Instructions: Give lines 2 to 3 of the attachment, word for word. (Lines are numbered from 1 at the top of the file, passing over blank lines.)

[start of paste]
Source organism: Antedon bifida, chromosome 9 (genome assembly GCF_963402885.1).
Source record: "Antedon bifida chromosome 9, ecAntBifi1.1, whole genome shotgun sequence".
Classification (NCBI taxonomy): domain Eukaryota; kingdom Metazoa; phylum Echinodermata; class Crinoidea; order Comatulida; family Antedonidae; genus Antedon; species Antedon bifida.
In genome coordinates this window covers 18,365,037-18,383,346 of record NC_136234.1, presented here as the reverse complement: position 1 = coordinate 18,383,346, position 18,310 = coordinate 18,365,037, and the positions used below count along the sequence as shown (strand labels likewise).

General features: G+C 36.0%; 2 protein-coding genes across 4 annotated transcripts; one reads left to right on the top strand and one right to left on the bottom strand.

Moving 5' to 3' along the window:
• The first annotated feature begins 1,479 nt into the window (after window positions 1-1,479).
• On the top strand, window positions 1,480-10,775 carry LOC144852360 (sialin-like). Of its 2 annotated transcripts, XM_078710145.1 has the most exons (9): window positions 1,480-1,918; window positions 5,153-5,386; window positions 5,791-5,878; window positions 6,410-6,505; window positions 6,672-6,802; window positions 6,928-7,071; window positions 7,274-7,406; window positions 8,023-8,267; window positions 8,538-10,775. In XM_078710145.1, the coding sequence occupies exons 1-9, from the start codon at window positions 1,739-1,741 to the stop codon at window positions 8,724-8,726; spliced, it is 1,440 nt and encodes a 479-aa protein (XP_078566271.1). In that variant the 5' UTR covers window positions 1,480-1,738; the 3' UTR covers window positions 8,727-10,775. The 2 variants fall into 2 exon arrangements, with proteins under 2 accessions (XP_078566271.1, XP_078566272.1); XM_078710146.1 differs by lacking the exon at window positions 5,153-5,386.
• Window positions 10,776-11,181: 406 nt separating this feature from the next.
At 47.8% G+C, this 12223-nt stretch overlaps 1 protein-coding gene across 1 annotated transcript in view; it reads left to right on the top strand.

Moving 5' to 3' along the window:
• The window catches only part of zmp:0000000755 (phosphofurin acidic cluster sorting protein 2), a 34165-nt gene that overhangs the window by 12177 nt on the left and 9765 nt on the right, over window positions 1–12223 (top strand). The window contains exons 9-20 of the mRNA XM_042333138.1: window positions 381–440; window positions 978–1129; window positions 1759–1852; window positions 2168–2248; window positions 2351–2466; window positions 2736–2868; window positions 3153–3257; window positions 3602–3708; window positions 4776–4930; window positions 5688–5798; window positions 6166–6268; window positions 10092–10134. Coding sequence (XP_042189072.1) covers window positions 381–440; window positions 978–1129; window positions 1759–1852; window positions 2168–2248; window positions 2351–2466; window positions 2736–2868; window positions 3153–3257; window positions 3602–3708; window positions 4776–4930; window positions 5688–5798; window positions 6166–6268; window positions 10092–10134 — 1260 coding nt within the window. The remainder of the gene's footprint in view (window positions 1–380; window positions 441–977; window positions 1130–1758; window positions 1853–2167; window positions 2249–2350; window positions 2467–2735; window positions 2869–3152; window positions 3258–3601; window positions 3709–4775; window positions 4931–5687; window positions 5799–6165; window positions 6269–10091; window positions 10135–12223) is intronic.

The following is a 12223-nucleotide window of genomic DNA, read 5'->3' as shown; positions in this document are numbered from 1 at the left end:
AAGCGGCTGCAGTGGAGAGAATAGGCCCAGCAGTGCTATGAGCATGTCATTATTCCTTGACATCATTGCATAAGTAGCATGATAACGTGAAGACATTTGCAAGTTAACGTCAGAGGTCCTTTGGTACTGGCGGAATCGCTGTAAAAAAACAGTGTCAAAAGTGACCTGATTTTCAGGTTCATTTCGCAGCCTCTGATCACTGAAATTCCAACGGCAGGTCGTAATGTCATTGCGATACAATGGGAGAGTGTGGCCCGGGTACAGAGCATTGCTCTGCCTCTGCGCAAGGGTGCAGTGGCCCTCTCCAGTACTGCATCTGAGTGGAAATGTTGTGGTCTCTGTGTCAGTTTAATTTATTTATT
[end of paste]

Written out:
Source record: "Antedon bifida chromosome 9, ecAntBifi1.1, whole genome shotgun sequence".
Classification (NCBI taxonomy): domain Eukaryota; kingdom Metazoa; phylum Echinodermata; class Crinoidea; order Comatulida; family Antedonidae; genus Antedon; species Antedon bifida.